Due to several factors such as the supposed safety of the heavier double action revolver trigger, late inclusion of drop safety in pistols, money already invested in revolvers and their accessories etc. pistols were adopted at very different rates by the militaries and police forces around the world. How different? Well, the US army adopted the Colt 1911 in 1911, and the New York City police only converted to a semi-auto pistol in 1994! Yes sir, we were watching the first broadcasts of Friends on TV when New York cops were still running around the streets issued with only revolvers!
So, what’s the point of all of this rambling on about old guns?
Did you perhaps pick up a trend? The Heilongjiang hand cannon was fine, it worked, so why aren’t we all still carrying those around? Are they too slow to shoot? Would they be terribly slow to reload? Similarly the Borchardt C-93 has a reputation for being quite reliable and accurate, so why does Glock exist? Maybe because it’s lighter? Smaller? Safer? Or maybe because anything approaching the C-93 in size has much higher capacity?
There has always been a push for improvement with handguns in these areas, and many others.
Recently a lot of people have been upset on the SA-based gun forums and Facebook groups. The reason for this is because the people who run those groups will not let a claim that a revolver is the best option for self-defence stand unchallenged. The fights that follow leave some people bitter, feeling their life choices have been rubbished.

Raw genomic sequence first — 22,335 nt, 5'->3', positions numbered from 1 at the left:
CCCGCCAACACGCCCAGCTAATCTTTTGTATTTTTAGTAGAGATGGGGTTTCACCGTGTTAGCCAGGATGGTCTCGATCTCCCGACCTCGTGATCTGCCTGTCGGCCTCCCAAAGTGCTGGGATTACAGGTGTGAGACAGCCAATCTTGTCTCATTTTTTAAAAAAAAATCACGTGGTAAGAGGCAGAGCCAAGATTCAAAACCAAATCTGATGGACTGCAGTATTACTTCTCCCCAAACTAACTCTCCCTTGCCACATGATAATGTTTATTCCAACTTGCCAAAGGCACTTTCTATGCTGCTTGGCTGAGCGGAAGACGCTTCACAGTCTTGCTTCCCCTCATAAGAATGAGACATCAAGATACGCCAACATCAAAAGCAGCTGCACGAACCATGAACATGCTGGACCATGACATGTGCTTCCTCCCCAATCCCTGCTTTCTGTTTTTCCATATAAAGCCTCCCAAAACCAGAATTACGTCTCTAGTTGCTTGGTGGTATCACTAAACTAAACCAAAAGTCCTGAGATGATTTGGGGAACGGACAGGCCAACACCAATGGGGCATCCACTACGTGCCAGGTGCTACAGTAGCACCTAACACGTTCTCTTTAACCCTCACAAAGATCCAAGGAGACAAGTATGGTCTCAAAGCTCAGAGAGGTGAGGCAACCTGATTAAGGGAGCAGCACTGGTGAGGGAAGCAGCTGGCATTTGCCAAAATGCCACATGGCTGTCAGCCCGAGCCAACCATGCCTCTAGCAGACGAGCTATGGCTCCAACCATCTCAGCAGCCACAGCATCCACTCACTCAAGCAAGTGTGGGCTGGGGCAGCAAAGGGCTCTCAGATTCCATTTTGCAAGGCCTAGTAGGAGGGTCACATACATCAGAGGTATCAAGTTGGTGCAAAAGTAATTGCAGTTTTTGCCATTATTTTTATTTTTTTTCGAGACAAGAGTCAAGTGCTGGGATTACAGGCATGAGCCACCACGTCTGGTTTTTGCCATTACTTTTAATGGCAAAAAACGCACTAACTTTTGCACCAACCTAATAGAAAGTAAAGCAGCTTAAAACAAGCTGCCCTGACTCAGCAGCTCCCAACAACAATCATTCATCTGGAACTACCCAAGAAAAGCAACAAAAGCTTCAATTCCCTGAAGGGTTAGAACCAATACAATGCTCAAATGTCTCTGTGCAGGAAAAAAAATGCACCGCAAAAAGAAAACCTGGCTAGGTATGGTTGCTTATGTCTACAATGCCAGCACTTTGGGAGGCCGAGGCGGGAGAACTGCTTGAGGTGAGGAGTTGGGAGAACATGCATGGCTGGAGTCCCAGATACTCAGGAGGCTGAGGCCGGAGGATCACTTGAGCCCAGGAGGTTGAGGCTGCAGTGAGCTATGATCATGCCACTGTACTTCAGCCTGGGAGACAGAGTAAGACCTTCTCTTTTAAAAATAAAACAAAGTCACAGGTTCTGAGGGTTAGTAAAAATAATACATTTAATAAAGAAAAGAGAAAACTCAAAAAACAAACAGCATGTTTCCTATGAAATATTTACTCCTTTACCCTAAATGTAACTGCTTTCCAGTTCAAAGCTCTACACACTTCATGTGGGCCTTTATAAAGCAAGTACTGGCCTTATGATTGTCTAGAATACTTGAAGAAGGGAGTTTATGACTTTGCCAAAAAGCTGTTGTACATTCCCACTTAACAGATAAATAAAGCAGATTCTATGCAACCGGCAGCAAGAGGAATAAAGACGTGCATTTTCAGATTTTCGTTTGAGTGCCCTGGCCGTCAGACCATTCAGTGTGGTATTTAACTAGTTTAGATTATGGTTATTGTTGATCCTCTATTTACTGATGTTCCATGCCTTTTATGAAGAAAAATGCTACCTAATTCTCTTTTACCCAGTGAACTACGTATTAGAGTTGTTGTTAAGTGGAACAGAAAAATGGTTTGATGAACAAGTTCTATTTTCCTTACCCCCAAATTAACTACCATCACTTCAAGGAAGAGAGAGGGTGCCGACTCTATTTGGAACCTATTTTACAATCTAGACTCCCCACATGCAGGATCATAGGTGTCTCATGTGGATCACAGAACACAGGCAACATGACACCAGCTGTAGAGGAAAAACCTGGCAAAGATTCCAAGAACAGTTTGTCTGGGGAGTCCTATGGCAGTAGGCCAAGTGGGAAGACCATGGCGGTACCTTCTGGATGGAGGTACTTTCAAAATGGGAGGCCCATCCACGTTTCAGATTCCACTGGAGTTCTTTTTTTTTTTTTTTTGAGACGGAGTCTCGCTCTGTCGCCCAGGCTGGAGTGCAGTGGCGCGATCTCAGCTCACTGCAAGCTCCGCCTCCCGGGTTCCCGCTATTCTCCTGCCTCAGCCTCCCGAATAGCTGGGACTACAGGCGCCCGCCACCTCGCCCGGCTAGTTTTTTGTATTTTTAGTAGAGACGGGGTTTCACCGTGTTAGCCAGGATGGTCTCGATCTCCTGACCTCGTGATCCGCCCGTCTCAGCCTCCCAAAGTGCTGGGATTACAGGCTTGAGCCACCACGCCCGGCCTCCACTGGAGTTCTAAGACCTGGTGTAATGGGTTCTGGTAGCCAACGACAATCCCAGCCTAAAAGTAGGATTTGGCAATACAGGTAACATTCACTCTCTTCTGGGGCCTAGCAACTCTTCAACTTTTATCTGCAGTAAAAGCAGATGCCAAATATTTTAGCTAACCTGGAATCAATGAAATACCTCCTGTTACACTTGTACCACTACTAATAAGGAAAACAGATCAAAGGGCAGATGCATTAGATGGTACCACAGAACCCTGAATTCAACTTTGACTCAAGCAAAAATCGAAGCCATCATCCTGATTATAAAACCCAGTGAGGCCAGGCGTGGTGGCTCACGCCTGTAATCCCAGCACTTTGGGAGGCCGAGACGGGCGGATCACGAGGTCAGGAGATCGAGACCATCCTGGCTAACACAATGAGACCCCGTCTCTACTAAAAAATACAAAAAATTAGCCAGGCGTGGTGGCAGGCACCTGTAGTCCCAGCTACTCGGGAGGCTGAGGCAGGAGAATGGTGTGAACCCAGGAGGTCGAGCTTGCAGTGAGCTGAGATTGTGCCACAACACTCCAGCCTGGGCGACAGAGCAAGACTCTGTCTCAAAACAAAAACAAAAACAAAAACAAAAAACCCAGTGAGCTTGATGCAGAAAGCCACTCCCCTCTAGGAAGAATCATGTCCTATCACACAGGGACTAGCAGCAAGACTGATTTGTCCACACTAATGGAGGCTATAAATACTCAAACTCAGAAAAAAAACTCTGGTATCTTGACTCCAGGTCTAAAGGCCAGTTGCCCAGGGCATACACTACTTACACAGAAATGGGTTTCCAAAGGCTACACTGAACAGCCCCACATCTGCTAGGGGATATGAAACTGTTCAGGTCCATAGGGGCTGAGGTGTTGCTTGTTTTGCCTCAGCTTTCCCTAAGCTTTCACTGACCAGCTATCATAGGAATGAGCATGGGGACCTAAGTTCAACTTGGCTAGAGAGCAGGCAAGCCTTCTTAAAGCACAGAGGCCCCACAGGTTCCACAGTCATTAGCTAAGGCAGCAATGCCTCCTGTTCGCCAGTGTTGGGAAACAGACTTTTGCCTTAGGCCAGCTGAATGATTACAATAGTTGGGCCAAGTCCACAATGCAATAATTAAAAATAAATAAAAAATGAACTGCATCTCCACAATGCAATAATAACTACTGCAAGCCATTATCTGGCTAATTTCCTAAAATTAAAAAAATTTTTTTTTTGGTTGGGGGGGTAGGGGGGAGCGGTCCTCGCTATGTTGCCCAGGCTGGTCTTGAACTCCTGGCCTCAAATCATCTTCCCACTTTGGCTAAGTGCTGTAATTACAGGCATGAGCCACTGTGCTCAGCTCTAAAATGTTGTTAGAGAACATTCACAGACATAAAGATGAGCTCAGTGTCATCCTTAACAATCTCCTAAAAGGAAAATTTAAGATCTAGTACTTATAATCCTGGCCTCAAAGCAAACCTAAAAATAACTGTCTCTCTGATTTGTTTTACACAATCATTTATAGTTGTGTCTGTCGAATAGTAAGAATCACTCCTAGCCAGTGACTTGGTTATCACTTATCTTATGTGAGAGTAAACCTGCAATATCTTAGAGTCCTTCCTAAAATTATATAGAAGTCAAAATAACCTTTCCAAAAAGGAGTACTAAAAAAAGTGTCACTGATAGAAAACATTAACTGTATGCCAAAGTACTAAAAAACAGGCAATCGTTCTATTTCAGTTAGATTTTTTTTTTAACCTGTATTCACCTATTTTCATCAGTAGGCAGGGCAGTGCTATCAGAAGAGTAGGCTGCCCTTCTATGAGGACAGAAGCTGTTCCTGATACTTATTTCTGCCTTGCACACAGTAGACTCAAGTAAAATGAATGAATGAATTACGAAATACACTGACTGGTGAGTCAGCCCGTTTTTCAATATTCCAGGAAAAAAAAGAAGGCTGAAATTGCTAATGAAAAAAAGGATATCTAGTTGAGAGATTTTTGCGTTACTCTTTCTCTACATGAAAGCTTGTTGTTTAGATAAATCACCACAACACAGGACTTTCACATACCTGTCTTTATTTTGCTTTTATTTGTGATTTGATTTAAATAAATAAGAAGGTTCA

What I want for you, the person carrying a firearm on a daily basis in order to defend your life and the lives of those closest to you is the best opportunity to succeed.
This means reliability, capacity, ease of use, end user safety, reloading speed and malfunction clearance all need to be as good as our current technology allows. Who knows where we’ll be in 200 years, hopefully we’ll all be shooting ray guns and setting our range targets on fire. And at that time, hopefully some people will still be shooting pistols and revolvers, but I hope nobody would be recommending either of them as self-defence weapons.
So if you’ve done your research about all the factors that go into a self-defence shooting, and you’ve come out of that deciding a revolver embodies your best chance at staying alive, by all means carry it.
But when someone else asks about the best option for a self-defence gun, please don’t be offended when your chosen tool’s shortcomings are pointed out, and something else recommended. We have applied this principle to every technological aspect of our lives; otherwise it would still be candles, pointy sticks and ox wagons. We are all trying to make sure every gun owner has the best tools in the world available to win the fight with people who would take everything from them.
Further Reading :
David is an ex-Reservist who served in a station level robbery task team and is currently a part-time range officer who enjoys training new shooters. His main weapons are 9mm pistols and sarcasm.